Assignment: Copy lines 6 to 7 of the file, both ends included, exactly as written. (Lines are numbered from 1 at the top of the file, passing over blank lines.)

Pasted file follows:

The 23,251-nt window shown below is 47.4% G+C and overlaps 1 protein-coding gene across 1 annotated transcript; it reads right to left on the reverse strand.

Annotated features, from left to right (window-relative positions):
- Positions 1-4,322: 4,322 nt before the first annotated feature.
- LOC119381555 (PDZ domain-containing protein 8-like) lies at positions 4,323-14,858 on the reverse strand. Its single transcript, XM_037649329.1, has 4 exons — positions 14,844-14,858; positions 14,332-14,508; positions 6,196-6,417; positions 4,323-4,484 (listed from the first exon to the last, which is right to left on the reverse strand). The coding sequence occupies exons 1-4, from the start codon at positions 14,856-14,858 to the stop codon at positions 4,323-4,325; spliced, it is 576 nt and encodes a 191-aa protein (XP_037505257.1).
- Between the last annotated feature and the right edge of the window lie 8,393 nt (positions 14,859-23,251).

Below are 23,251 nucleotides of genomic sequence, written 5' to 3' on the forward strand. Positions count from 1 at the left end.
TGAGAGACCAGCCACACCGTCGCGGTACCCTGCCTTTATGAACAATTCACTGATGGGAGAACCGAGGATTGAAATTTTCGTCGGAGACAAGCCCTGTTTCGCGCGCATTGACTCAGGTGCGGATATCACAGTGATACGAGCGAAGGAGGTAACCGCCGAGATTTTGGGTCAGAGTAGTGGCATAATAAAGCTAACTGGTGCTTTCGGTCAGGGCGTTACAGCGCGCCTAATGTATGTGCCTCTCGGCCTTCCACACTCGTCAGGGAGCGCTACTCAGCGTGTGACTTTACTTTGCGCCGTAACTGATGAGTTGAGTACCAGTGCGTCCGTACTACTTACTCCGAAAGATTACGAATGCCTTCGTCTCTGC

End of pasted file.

Below are 23,251 nucleotides of genomic sequence, written 5' to 3' on the forward strand. Positions count from 1 at the left end.
TGAGAGACCAGCCACACCGTCGCGGTACCCTGCCTTTATGAACAATTCACTGATGGGAGAACCGAGGATTGAAATTTTCGTCGGAGACAAGCCCTGTTTCGCGCGCATTGACTCAGGTGCGGATATCACAGTGATACGAGCGAAGGAGGTAACCGCCGAGATTTTGGGTCAGAGTAGTGGCATAATAAAGCTAACTGGTGCTTTCGGTCAGGGCGTTACAGCGCGCCTAATGTATGTGCCTCTCGGCCTTCCACACTCGTCAGGGAGCGCTACTCAGCGTGTGACTTTACTTTGCGCCGTAACTGATGAGTTGAGTACCAGTGCGTCCGTACTACTTACTCCGAAAGATTACGAATGCCTTCGTCTCTGC